Most importantly, is the “rule” God ordained, or even commanded?
Based on the infamous history of that rule, it seems absurd to suggest that it comes from God (see note 3 again). Really, is God in the business of inflicting perpetual punishment on those who sin in ignorance. Again, Paul gives us the answer.

“Yet I was shown mercy because I acted ignorantly in unbelief; and the grace of our Lord was more than abundant, with the faith and love which are {found} in Christ Jesus. It is a trustworthy statement, deserving full acceptance, that Christ Jesus came into the world to save sinners, among whom I am foremost {of all.} Yet for this reason I found mercy, so that in me as the foremost, Jesus Christ might demonstrate His perfect patience as an example for those who would believe in Him for eternal life.” 1 Tim 1:13b-16
Not only did Eve not deserve or require a human ruler, but the faithless watchman, the treacherous, “eyes wide open” sinner Adam, was disqualified from such a role. The lesson from Genesis 3:16 is that marriage would now, in a fallen world, be filled with bad behavior and its negative consequences. “He will rule over you” is not a remedy for bad marital relations, it is a dire prediction of the male contribution to bad marital relations. How one views “he will rule over you” will govern their entire approach to marriage. If they believe it is a remedy, they will continue to argue for it strongly because the disease they perceive it cures is female domination and deceit. On the other hand, if they see it as part and parcel of the consequences of the fall, they will resist it and seek true godly solutions to the marital problems it creates. Which is why, “he will rule over you” is a “show stopper” to any further meaningful discussion of gender relations.


1. As I have already discussed, a Genesis 2 belief in hierarchy necessitates a belief in hierarchy going forward into Genesis 3. If one has that perspective, they see hierarchy all over the narrative of the fall. Eve is seen as rebelling against Adam’s authority by talking to the serpent and it goes downhill for women from there. I am not taking time in this post to deal with the arguments based on the false premise of male authority based on Genesis 2 because it is my hope that the first post in the series will get a person beyond that point. That doesn’t mean that such a post shouldn’t be written, it just means that the “show must go on” in dealing with the progression of show stopping passages/concepts. Other arguments for future consideration are:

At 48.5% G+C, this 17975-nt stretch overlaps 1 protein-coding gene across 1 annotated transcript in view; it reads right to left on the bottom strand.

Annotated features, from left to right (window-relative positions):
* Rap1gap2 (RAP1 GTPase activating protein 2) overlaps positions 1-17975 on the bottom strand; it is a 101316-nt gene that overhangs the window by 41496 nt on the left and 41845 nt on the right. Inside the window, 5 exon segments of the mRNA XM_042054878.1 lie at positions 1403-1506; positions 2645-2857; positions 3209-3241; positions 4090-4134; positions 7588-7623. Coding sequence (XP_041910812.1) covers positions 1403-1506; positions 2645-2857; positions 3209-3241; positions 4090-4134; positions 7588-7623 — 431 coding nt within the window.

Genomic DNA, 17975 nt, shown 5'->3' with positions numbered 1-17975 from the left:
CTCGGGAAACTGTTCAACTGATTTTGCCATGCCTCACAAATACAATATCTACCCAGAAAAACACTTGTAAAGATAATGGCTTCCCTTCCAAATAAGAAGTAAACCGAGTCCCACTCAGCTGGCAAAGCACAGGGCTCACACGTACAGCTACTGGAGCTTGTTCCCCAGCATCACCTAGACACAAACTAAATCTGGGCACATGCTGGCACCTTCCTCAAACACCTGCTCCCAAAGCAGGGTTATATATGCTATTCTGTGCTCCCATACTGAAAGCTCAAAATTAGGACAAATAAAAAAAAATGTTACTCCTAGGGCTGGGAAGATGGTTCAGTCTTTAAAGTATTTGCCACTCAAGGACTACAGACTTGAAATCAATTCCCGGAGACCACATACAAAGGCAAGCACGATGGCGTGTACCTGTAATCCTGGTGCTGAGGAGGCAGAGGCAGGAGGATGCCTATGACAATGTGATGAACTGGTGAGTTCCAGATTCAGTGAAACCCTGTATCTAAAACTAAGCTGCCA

* Is there anything in the Eve-serpent dialog that hints at an in-place authority structure?
* Does the order in which God interrogated Adam and Eve say anything about hierarchy?
* What, if anything, does the content of God’s “sentence” on the participants in the fall contribute to hierarchical designs.

2. Eve also was shown mercy because of her ignorance as she was the only one of the three participants in the fall to not be cursed or have a curse associated with her sin.

3. Some even go as far as to claim that women deserve punishment for Eve’s treachery (funny how Hosea calls Adam the treacherous one) and male “rule”, even if harsh, is that deserved punishment. This is a fairly antiquated idea, but I do not doubt that there are a few out there who still hold to it.

4. For an excellent treatment of “The Unfaithful Watchman” see this blog post on the Women in Ministry Blog.

5. Although it is out of scope for this discussion, I hold this to be true also of “your desire will be for your husband”. I know that will agitate some women out there, but I simply can’t see anything positive in this passage. Whatever this “desire” or “turning” is, it has a negative impact on marriages in my opinion. A more detailed look at that phrase will have to wait until a future post.


  1. This post is loaded with biblical AND logical points well made. Again, thanks.

    I especially liked what you said here..."How one views “he will rule over you” will govern their entire approach to marriage. If they believe it is a remedy, they will continue to argue for it strongly because the disease they perceive it cures is female domination and deceit. On the other hand, if they see it as part and parcel of the consequences of the fall, they will resist it and seek true godly solutions to the marital problems it creates. Which is why, “he will rule over you” is a “show stopper” to any further meaningful discussion of gender relations."

    I'm going to add this to a study of that phrase I do in marriage retreats...with credit.

  2. "If Eve were the villain in the fall of mankind, one might expect the occasional mention of her in the rest of the bible."

    Well put - great point!

  3. I have a correction which will be included in the post. Eve is mentioned twice by Paul. Neither mention portrays her as the villian of the fall.

  4. Gengwell

    What comp teachers believe that Gen 3:16 is a remedy to the fall? I have never heard such a thing, the opposite actually. That men will dominate in an ungodly manner as women's desire will be against their husbands. Both parties are corrupted by the nature of sin. I would love for you to point me to some respected comp teachers who believe what you have said they believe